US diplomat says there will be clear signs of change in Zimbabwe in two months


United States ambassador to Zimbabwe Brian Nichols yesterday said President Emmerson Mnangagwa’s administration was committed to change and there will be clear signs of reforms and change in two months.

In a series of tweets following an interview with a local radio station, Nichols said: “Everyone wants to do what is best for their country but that does not mean they agree. Uniformity is not a measure of democracy.”

He said the government’s transitional stabilisation programme which covers anti-corruption, expenditure cuts and political reforms would address the concerns the United States has.

“In 2 mnths; Zim will be in the midst of carrying out challenging reforms; there will be clear signs of those reforms and change,” the US embassy tweeted.

But this was met with a lot of skepticism from Zimbabweans who argued that nothing good could come from the present administration.

“Stop lying to us please. We have been waiting for long and things are getting worse and worse everyday. It’s becoming so frustrating in this country. We need to see those reforms making our lives better,” one follower tweeted.

Zimbabwe was plunged into uncertainty at the beginning of this month when the Reserve Bank of Zimbabwe unveiled a new monetary policy in which it reintroduced foreign currency accounts clearly sending a signal that the bond note was no longer at par with the United States dollar although governor John Mangudya insisted it was.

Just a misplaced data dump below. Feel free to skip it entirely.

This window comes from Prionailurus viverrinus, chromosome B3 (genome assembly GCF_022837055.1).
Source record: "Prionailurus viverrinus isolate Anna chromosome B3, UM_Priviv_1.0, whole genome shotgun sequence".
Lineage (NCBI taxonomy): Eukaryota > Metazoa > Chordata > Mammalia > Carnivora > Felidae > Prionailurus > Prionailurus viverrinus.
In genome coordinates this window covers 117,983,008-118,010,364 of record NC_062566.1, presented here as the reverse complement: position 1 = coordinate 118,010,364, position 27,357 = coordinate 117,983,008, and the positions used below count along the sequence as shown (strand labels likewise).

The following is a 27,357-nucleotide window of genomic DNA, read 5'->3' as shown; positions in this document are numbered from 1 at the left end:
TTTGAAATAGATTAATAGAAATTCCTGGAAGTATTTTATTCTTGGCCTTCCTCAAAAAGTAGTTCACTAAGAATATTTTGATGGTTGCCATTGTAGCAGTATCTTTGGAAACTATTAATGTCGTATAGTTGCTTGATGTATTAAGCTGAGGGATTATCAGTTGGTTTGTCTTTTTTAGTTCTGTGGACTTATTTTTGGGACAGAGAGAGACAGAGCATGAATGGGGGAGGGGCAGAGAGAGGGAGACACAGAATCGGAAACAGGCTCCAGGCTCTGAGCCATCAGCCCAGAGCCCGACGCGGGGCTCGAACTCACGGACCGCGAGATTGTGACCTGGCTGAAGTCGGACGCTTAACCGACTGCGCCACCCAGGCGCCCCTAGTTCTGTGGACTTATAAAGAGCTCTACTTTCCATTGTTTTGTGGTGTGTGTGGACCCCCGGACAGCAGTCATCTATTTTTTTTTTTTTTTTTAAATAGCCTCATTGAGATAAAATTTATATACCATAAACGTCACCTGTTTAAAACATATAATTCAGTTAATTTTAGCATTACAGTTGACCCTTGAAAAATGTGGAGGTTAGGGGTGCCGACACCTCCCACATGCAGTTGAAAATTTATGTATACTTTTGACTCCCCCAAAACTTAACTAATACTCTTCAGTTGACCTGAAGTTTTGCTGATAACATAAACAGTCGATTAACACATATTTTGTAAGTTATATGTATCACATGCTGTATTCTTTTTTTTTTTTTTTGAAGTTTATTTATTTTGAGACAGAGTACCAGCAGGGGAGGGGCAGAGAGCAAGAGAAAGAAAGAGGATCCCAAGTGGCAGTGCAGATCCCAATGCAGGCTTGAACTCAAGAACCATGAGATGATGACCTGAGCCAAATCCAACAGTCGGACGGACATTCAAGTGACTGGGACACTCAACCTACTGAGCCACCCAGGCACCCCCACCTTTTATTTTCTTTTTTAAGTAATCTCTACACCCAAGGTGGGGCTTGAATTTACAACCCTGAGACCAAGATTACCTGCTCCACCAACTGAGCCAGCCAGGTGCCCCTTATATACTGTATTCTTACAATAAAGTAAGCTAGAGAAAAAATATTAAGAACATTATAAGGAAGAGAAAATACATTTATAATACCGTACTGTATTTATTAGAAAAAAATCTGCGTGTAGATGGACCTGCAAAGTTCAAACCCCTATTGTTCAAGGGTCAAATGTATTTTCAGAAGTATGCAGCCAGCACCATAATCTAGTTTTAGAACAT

The currency plunged to 1:6 before rising to 1:2 and then falling again to 1:4.

Finance Minister Mthuli Ncube made things worse by announcing a two percent tax on transactions which was widely rejected by both business and the community though business has changed its mind.

Wallace Taruvinga, summed the attitude of most Zimbabweans on the current crisis in a separate thread when he said: “A hungry man is an angry man, it’s a universal principle not only does it affect Zimboz but everyone… Esau sold his birthright because of of a delicious bowl of stew cooked using Roil…we r trading our morals & traditions for e same..”

Taruvinga was responding to an exchange between newspaper publisher Trevor Ncube and industrialist Busisa Moyo.

Moyo, whose company manufactures cooking oil among other products had complained that it was now difficult to operate as they could not deliver the goods that people were complaining were in short supply.

“How do we deliver cooking oil to shops of people go ‘crazy’ even before we offload?” he tweeted. “It’s now a risk to our delivery van drivers, merchandisers & sales staff! We really want to help and we are in production but this is counterproductive!akusebenzeki iqiniso lihle”

Trevor Ncube responded: “My brother @Busisa74 there is something seriously wrong with many of us . We don’t want to admit it but the acute symptoms of a sick society are clearly evident. We need help.”

Tawonga Manungo would, however, not take that, saying: “Produce more cooking oil n people wont panic.There is a serious shortage n@Busisa74 your statement its fake and you are not admitting that you cant supply adequate cooking oil for the whole nation.The nation of Zim is being run by fake n deceiving people!”


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Charles Rukuni
The Insider is a political and business bulletin about Zimbabwe, edited by Charles Rukuni. Founded in 1990, it was a printed 12-page subscription only newsletter until 2003 when Zimbabwe's hyper-inflation made it impossible to continue printing.


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